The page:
The planning offered by mutual fund companies is fine but mostly cookie-cutter. But if the purpose of planning is to determine the need for investment, why incur the obligation to invest first? Doesn't make sense. The mutual fund company is unlikely to recommend paying off debt since they are geared toward suggesting which mutual funds to buy.

DGP - you seem to be making a lot of unwarranted assumptions!


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 Post subject: Re: Another windfall question
PostPosted: Wed Oct 10, 2012 1:05 pm 
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jaiko wrote:
And always, always, keep a copy handy – if you spend hours at work, keep a copy there, too. A co-worker of mine once got a phone call during work that her husband had been in a serious bike accident. Before she could get to the hospital, it turned out they were so worried about his condition, they transferred him to another hospital in a nearby city. This hospital did not have his records on hand, and they would not release any information to her because she did not have a copy of the DHPoA in her possession. Her husband was unconscious and could not give verbal permission to release information to her. She had to go all the way home, pick it up, and come back. To say it was a nightmare for her, was putting it mildly!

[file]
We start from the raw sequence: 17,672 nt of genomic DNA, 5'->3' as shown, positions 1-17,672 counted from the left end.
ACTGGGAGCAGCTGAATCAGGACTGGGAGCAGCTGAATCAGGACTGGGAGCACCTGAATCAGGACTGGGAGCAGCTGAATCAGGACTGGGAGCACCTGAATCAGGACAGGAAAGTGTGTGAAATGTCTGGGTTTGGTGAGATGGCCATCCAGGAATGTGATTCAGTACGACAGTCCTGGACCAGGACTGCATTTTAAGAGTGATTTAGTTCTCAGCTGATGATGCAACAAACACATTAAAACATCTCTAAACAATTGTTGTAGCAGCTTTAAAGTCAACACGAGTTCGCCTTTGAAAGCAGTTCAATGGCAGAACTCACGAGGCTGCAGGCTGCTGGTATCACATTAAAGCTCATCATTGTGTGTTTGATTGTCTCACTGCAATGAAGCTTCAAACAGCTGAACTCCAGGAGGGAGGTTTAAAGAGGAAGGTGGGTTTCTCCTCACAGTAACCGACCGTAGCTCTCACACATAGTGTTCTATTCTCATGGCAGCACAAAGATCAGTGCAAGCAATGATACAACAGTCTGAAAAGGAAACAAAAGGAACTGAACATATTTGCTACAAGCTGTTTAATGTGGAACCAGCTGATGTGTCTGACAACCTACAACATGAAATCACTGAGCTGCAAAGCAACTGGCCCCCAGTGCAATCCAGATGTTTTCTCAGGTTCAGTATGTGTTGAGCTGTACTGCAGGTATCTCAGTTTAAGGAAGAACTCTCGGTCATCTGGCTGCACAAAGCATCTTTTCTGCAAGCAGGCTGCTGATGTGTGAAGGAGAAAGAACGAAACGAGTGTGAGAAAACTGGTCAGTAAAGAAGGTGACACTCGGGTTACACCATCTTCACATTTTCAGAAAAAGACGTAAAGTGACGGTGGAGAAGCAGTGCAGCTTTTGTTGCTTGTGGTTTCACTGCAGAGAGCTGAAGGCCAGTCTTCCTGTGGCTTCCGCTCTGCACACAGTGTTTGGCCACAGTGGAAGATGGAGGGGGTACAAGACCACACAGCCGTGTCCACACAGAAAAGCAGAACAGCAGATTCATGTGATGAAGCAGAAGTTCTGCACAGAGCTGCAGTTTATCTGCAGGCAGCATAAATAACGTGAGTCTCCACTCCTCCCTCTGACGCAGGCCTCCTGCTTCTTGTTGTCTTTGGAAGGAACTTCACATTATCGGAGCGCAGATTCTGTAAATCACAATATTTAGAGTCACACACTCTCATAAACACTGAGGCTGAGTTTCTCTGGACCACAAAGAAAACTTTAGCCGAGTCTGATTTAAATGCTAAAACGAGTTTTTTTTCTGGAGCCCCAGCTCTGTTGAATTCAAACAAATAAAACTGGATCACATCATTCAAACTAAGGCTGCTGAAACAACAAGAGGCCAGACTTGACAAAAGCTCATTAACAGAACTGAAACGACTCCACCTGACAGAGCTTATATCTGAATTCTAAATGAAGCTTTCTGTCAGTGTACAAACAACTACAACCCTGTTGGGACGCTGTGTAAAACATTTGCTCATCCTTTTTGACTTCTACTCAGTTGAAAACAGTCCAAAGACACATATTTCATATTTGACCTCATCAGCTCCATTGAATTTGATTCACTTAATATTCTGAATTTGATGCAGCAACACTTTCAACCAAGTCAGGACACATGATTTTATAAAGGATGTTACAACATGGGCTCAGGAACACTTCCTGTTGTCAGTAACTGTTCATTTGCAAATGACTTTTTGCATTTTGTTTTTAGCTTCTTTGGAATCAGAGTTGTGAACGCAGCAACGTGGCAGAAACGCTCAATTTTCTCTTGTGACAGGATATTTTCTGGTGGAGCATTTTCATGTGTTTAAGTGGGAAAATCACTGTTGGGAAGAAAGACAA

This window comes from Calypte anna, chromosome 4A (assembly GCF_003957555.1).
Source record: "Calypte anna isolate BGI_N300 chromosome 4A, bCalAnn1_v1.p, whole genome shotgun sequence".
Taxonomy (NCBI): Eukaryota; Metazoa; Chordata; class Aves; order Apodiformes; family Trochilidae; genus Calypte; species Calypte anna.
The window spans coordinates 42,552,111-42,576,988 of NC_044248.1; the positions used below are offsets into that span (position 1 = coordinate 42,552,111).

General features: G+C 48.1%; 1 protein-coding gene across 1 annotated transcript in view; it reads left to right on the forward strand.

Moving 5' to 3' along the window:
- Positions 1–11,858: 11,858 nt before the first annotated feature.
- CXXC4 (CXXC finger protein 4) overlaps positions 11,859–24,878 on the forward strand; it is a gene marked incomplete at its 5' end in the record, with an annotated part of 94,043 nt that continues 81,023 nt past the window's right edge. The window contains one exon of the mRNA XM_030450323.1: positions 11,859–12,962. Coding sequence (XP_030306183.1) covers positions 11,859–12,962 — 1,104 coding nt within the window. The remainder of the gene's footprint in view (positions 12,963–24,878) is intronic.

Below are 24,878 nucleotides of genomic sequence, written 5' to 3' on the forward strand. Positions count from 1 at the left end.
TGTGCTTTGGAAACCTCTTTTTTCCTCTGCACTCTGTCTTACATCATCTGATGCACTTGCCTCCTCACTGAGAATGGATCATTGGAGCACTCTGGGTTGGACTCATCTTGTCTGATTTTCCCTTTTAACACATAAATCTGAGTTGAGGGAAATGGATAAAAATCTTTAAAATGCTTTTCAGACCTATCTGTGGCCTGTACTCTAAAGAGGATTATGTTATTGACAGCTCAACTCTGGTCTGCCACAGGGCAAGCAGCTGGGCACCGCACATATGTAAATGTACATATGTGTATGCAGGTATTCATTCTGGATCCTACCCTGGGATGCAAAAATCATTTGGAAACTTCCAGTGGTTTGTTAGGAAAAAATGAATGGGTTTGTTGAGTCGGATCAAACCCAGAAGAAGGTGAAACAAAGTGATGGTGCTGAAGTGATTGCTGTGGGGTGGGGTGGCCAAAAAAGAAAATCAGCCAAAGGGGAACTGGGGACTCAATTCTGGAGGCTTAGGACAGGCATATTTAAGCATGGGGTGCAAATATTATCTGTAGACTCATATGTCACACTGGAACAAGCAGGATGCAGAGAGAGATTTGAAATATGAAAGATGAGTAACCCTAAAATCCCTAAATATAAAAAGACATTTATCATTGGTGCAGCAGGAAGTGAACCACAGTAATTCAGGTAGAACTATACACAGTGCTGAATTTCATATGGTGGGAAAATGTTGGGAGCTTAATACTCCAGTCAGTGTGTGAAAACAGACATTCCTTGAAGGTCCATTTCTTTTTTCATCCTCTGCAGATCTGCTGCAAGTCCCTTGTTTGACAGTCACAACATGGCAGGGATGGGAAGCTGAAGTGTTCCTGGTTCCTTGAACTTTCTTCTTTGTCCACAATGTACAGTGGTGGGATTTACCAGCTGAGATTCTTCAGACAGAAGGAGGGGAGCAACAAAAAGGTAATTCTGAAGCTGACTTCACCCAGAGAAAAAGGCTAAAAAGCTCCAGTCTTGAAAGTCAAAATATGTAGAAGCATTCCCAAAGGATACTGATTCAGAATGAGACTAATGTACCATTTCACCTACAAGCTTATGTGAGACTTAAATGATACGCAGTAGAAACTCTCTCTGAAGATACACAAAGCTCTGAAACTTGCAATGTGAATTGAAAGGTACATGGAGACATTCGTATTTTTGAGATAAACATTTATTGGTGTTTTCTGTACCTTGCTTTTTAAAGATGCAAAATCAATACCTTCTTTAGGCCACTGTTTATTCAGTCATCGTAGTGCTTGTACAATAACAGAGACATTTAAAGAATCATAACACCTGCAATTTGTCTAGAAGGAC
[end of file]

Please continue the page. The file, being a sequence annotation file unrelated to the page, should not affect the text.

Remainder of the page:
That's good advice...and the laws on that kind of thing are changing rapidly at the state level. Where I live those things are registered with the state and you are provided with a wallet card to carry that references a file number that can be accessed on a government website. Regardless of what you physically show them, most hospitals will not honor anything but what they see online.

In addition, I learned recently in some professional training related to my job that a DNR (do not resucitate) is now only valid when an individual physician/rescuer/health care worker actually sees an original copy with their own eyes. It's not enough that a physician or hospital administrator tell you they have seen it and know it to be on file. That basically means that the original document must be available on your person at all times if you expect it to be honored.

The point is, that kind of thing is changing quickly because of issues that have come up so it makes sense to stay on top of it through an attorney